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Selected Works

Untitled, 2013, Watercolor on Paper, 14x20 in / 36.5x50.8 cm

Untitled, 2013

Watercolor on Paper, 14x20 in / 36.5x50.8 cm

C23, 2017, Gouache on Paper, 14.5x20 in / 36.2x50.5 cm

C23, 2017

Gouache on Paper, 14.5x20 in / 36.2x50.5 cm

Untitled, 2017,, Watercolor on Paper, 31.1 x 41.3 cm

Untitled, 2017,

Watercolor on Paper, 31.1 x 41.3 cm

Untitled (Red & Blue Battleship), 2018, Gouache on Paper, 14.5x20 in / 36.2x51.4 cm

Untitled (Red & Blue Battleship), 2018

Gouache on Paper, 14.5x20 in / 36.2x51.4 cm

Press Release

Marc Jancou Contemporary is pleased to present a selection of Works on Paper by Alex Brown. This exhibition is as part of our new On Appropriation Series, a series to reflect this mechanism of work and the meaning of authorship in contemporaneity.

Combining representation and abstraction, Alex Brown’s drawings are based on imagery he selects from newspapers, magazines, and the web: a fraction of the many images from popular culture that bombard us daily.  However, unlike the photographs and advertisements that are meant to be consumed instantly, Brown’s drawings require us to slow down, to spend time with his interpretation of each image.  As critic Bob Nickas observes “These are [pictures] which refuse to yield everything in an instant.”[1]  Instead, Brown’s drawings reward patience.  They are malleable and open to interpretation, allowing each viewer to bring their own experience to the encounter.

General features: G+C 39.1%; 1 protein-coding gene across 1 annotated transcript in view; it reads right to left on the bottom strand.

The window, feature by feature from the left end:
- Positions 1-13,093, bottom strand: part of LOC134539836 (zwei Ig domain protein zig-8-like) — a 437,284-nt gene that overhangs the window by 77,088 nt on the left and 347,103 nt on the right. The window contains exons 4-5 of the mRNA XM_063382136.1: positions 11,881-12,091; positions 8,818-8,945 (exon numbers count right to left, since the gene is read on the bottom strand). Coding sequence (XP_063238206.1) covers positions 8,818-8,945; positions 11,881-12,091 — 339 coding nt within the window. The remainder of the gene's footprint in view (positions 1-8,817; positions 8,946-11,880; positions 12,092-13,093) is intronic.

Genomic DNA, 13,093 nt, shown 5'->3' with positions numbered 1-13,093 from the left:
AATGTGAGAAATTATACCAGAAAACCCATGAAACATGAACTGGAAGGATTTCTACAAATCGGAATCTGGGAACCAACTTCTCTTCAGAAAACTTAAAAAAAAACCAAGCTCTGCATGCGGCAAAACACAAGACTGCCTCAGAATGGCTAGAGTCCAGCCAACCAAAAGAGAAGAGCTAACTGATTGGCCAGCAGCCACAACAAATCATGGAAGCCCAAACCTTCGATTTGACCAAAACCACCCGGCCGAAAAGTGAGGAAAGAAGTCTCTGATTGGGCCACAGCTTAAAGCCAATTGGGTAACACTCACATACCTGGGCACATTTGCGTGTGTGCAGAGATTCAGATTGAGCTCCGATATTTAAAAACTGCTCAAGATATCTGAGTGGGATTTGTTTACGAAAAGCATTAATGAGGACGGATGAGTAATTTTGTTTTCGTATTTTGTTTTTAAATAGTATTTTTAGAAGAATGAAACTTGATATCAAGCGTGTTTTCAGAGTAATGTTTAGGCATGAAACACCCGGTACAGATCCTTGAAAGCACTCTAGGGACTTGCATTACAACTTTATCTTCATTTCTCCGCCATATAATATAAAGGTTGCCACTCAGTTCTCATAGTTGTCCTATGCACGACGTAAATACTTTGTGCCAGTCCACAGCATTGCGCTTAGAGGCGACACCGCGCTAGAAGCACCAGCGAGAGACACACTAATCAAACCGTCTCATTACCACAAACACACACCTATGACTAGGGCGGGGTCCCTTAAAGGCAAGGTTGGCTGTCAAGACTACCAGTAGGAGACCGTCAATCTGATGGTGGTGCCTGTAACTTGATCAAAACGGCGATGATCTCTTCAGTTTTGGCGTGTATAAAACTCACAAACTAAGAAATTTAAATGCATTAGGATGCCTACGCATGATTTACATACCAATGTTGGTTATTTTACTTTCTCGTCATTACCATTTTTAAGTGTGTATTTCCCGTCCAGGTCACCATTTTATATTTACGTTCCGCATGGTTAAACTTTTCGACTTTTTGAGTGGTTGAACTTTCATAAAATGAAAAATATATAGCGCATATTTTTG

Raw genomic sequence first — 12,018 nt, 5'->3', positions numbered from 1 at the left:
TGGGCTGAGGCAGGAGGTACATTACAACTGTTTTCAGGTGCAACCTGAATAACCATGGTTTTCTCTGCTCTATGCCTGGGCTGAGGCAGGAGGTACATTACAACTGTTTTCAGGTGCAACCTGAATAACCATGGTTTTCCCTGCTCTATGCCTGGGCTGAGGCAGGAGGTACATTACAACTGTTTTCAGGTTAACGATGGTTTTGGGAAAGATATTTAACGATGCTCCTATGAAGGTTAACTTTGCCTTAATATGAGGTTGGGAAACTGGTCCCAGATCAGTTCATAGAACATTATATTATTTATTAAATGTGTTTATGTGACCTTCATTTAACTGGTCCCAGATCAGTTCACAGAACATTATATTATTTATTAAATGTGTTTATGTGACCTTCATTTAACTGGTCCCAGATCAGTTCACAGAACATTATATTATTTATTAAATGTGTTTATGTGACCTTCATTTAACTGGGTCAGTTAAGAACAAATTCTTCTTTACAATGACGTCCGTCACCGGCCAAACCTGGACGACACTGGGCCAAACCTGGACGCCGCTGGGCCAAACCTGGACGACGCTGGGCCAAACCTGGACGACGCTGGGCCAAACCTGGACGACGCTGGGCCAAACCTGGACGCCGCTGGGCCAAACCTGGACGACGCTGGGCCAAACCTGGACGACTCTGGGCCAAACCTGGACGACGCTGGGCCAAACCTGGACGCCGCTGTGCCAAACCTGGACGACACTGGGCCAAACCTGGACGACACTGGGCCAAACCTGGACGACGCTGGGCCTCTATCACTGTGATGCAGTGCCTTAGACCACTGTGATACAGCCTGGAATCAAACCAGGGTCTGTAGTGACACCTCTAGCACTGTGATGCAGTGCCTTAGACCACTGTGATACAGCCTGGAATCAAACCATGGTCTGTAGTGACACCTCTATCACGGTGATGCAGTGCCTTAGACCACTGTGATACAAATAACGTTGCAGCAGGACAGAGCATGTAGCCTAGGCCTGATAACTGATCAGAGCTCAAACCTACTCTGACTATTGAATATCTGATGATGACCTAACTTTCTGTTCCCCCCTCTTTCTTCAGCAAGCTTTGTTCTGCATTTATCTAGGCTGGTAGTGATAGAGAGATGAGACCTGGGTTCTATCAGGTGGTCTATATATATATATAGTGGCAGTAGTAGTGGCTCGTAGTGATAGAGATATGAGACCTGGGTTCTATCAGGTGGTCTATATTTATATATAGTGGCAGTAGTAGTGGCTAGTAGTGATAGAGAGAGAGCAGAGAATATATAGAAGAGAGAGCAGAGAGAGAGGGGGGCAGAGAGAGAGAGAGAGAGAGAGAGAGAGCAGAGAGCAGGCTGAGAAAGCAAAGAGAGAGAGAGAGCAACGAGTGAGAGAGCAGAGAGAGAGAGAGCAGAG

The interplay of human and machine is a persistent theme in Alex Brown’s drawings, which comprise thousands of marks individually made by hand.  The contrast between the many hours of labor devoted to each drawing and the crudeness of the often mass-produced image is striking and perhaps ironic.  In these drawings, we see a human hand imitating a machine replicating a human image.  Their pixelated nature gives them a digital quality, but upon close inspection they are a wonder of detail and individuality.

Brown applies watercolor pigment using either a fine brush or a technical pen called a rapidograph, so that the paint functions as transparent ink, incorporating layers of marks beneath.  The resulting conglomeration of colored marks is an image that can only be perceived when the work is viewed as a totality.  Brown’s practice seems steeped in ostranenie, the literary technique of defamiliarization; his drawings adjust the way we consume images, inviting a deeper study of every grain, shadow, and figure that honors the patience and exactitude of the artist.

[1] Nickas, Bob. “Seeing is…” text for Alex Brown: Selected Drawings 2011 – 2014 Exhibition Catalogue, Feature Inc., New York, 2003. Full text here.